When management determines that the carrying value of long-lived assets may not be recoverable based upon the existence of one or more indicators of impairment, we test for any impairment based on a projected undiscounted cash flow method. Projected future operating results and cash flows of the asset or asset group are used to establish the fair value used in evaluating the carrying value of long-lived and intangible assets. The Company estimates the future cash flows of the long-lived assets using current and long-term financial forecasts. The carrying amount of a long-lived asset is not recoverable if its carrying amount exceeds the sum of the undiscounted cash flows expected to result from the use and eventual disposition of the asset. If this were the case, an impairment loss would be recognized. The impairment loss recognized is the amount by which the carrying amount exceeds the fair value. At December 31, 2017 and 2016, the Company believes that no impairment of its long-lived assets is required.

Accounts payable and accrued expenses
Accounts payable and accrued expenses are carried at amortized cost and represent liabilities for goods and services provided to the Company prior to the end of the financial year that are unpaid and arise when the Company becomes obliged to make future payments in respect of the purchase of these goods and services.
 
Loss per share
The Company computes net loss per share in accordance with ASC 260, “Earnings Per Share” ASC 260 requires presentation of both basic and diluted earnings per share (EPS) on the face of the income statement. Basic EPS is calculated by dividing the profit or loss attributable to common shareholders of the Company by the weighted average number of common shares outstanding during the period. Diluted EPS is determined by adjusting the profit or loss attributable to common shareholders and the weighted average number of common shares outstanding for the effects of all potential dilutive common shares, which comprise options granted to employees. At December 31, 2017 and 2016, any potentially dilutive shares (consisting of 45,741,094 options) were not considered in the calculation of the loss per share as their effect would be anti-dilutive.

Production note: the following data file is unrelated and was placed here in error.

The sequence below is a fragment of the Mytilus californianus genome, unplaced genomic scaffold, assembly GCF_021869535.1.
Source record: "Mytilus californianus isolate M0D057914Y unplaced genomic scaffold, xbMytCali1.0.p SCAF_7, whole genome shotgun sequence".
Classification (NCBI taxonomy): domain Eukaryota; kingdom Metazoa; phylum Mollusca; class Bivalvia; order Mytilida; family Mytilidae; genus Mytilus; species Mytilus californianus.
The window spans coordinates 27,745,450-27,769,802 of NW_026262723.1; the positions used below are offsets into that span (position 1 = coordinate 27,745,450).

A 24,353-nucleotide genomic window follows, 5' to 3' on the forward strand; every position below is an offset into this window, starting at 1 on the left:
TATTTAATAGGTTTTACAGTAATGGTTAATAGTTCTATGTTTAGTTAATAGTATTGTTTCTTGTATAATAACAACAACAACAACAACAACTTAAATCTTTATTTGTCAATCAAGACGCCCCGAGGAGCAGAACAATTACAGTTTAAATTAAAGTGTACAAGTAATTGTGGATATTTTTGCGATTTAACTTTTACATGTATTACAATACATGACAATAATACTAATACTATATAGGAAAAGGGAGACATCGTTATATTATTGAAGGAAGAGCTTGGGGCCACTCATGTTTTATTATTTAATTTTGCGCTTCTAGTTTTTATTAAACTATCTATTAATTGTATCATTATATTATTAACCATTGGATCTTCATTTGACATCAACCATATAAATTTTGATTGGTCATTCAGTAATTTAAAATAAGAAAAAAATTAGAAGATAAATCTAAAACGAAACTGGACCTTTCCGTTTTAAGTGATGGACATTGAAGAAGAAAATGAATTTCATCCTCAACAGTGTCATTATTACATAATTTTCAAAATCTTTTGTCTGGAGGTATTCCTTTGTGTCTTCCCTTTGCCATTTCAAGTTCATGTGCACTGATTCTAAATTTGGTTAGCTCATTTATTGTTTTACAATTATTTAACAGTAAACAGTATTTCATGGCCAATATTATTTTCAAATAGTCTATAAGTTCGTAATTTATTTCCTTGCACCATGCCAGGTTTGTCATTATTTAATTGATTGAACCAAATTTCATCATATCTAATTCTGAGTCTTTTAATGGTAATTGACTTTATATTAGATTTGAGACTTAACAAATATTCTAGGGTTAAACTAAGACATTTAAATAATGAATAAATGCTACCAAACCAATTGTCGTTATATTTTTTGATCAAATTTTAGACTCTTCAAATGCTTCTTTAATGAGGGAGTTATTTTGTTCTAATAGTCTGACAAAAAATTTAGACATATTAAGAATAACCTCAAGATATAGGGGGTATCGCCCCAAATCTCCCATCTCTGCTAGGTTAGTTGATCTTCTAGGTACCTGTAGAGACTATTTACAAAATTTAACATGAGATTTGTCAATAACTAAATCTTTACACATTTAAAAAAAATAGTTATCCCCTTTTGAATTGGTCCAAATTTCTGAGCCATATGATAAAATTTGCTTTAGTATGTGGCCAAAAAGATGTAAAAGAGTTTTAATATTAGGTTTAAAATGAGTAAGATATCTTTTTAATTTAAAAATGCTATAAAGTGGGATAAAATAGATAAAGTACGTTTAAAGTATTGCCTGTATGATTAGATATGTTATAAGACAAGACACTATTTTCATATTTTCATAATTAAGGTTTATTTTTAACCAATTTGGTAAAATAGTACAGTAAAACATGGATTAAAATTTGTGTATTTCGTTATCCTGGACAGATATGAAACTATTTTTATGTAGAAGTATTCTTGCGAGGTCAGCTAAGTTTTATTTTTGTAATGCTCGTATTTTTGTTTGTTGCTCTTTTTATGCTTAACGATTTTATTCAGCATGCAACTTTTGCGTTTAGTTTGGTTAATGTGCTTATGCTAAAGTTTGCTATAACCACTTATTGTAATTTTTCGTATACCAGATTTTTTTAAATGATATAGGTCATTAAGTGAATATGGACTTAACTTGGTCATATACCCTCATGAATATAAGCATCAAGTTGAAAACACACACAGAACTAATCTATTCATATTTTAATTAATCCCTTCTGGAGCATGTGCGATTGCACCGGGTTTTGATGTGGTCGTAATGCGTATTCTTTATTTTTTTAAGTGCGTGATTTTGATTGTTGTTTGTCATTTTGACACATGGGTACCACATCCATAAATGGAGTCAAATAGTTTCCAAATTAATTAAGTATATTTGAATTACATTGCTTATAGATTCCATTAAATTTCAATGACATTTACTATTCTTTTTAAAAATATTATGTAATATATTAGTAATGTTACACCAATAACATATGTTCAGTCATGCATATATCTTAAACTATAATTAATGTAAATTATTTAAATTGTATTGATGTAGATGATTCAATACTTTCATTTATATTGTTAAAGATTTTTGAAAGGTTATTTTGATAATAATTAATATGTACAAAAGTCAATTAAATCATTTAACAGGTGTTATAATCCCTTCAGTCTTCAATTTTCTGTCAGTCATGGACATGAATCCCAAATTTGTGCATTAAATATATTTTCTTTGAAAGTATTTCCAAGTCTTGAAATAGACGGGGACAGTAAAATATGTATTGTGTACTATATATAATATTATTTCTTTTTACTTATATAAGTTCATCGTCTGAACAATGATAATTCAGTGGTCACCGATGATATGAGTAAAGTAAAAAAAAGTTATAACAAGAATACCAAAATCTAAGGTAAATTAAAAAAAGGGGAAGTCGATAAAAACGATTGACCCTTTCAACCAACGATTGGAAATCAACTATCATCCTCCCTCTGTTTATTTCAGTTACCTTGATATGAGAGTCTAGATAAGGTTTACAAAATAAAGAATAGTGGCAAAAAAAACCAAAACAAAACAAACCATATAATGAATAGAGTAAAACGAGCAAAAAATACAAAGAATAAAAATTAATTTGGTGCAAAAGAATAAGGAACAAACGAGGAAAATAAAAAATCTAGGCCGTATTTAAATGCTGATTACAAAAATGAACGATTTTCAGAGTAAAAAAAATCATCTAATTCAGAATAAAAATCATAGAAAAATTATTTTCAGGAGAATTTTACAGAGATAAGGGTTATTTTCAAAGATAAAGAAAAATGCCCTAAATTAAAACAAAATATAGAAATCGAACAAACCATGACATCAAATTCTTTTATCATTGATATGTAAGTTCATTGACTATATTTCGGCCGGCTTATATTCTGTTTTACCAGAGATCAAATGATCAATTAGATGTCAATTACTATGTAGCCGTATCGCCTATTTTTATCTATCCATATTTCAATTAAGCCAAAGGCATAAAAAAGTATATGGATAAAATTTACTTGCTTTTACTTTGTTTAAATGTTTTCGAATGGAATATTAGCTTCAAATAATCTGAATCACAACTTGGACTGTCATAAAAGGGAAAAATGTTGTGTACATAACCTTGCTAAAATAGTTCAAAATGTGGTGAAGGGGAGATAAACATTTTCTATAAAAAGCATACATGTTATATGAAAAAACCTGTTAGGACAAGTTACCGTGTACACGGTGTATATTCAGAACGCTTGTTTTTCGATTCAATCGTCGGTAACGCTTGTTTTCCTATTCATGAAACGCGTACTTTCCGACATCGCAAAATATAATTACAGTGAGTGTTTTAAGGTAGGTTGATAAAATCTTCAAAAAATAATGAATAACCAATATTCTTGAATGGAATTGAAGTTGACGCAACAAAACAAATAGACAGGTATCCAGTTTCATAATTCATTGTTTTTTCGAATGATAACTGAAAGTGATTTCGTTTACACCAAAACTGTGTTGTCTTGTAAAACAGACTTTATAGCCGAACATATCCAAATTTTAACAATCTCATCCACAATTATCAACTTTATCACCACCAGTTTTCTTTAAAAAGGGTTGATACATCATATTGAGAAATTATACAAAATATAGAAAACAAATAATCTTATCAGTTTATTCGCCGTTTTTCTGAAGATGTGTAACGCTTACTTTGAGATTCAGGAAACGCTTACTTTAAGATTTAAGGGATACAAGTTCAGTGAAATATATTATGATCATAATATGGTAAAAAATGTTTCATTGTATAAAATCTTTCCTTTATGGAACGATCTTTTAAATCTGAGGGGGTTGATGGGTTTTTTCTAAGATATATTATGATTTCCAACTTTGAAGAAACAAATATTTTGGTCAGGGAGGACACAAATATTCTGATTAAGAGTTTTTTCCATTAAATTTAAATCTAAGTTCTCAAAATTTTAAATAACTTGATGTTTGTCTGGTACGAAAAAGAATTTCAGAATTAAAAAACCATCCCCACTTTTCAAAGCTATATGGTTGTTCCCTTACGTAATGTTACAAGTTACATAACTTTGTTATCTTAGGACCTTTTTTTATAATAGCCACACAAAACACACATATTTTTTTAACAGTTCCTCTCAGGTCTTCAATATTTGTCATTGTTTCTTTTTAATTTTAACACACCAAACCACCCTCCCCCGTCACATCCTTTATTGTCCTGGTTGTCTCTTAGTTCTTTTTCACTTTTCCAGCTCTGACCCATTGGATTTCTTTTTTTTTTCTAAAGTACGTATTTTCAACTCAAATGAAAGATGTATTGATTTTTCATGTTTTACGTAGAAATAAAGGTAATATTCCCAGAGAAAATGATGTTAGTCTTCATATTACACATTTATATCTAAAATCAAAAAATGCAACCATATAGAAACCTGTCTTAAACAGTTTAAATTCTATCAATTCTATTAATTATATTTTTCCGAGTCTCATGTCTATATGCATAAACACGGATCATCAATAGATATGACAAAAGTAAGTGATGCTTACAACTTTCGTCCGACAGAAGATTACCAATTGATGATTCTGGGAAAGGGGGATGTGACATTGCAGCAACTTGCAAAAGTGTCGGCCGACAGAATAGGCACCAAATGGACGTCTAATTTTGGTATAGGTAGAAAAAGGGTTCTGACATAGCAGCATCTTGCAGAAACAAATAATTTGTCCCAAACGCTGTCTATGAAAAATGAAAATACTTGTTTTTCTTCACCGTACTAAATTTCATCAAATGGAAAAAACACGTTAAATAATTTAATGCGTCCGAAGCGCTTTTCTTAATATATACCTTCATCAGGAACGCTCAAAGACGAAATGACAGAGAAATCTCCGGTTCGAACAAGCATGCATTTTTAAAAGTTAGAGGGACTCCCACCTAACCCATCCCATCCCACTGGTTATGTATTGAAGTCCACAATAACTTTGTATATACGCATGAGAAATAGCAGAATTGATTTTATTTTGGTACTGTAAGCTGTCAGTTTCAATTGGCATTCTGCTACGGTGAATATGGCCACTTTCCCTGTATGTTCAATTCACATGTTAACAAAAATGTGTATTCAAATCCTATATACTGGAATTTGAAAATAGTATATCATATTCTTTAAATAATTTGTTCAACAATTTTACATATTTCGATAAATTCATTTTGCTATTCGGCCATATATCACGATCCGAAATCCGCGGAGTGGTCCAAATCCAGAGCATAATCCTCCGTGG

Stock-Based Compensation
Certain employees, officers, directors, and consultants of the Company participate in incentive plans that provide for granting stock options and performance-based awards. Time based stock options generally vest in equal increments over a two-year period and expire on the third anniversary following the date of grant. Performance-based stock options vest once the applicable performance conditions are satisfied.


ZNERGY, INC.
NOTES TO CONSOLIDATED FINANCIAL STATEMENTS
FOR THE YEARS ENDED DECEMBER 31, 2017 AND 2016
 
The Company recognizes stock-based compensation for equity awards granted to employees, officers, directors and consultants as Selling, general and administrative expense in the consolidated statements of operations. The fair value of stock options is estimated using a Black-Scholes valuation model on the date of grant. Stock-based compensation is recognized over the requisite service period of the individual awards, which generally equals the vesting period. For performance-based stock options, compensation is recognized once the applicable performance condition is satisfied.